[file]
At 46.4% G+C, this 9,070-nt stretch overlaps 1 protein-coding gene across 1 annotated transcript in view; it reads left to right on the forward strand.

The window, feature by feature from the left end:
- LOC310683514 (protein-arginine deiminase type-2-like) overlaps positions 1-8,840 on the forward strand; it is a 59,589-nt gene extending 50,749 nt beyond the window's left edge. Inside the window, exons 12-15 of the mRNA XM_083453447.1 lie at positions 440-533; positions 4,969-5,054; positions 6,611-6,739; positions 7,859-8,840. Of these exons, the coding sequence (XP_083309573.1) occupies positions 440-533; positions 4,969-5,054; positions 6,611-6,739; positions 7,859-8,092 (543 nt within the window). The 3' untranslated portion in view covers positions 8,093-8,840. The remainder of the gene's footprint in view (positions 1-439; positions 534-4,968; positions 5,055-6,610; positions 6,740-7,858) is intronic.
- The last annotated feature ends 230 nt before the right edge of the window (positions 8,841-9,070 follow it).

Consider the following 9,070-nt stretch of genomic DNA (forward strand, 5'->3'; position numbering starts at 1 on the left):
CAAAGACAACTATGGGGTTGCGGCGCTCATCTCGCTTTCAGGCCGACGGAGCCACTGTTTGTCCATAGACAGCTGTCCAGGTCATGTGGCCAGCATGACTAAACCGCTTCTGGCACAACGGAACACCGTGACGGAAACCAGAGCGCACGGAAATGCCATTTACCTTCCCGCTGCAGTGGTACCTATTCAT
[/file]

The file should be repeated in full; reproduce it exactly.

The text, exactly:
At 46.4% G+C, this 9,070-nt stretch overlaps 1 protein-coding gene across 1 annotated transcript in view; it reads left to right on the forward strand.

The window, feature by feature from the left end:
- LOC310683514 (protein-arginine deiminase type-2-like) overlaps positions 1-8,840 on the forward strand; it is a 59,589-nt gene extending 50,749 nt beyond the window's left edge. Inside the window, exons 12-15 of the mRNA XM_083453447.1 lie at positions 440-533; positions 4,969-5,054; positions 6,611-6,739; positions 7,859-8,840. Of these exons, the coding sequence (XP_083309573.1) occupies positions 440-533; positions 4,969-5,054; positions 6,611-6,739; positions 7,859-8,092 (543 nt within the window). The 3' untranslated portion in view covers positions 8,093-8,840. The remainder of the gene's footprint in view (positions 1-439; positions 534-4,968; positions 5,055-6,610; positions 6,740-7,858) is intronic.
- The last annotated feature ends 230 nt before the right edge of the window (positions 8,841-9,070 follow it).

Consider the following 9,070-nt stretch of genomic DNA (forward strand, 5'->3'; position numbering starts at 1 on the left):
CAAAGACAACTATGGGGTTGCGGCGCTCATCTCGCTTTCAGGCCGACGGAGCCACTGTTTGTCCATAGACAGCTGTCCAGGTCATGTGGCCAGCATGACTAAACCGCTTCTGGCACAACGGAACACCGTGACGGAAACCAGAGCGCACGGAAATGCCATTTACCTTCCCGCTGCAGTGGTACCTATTCAT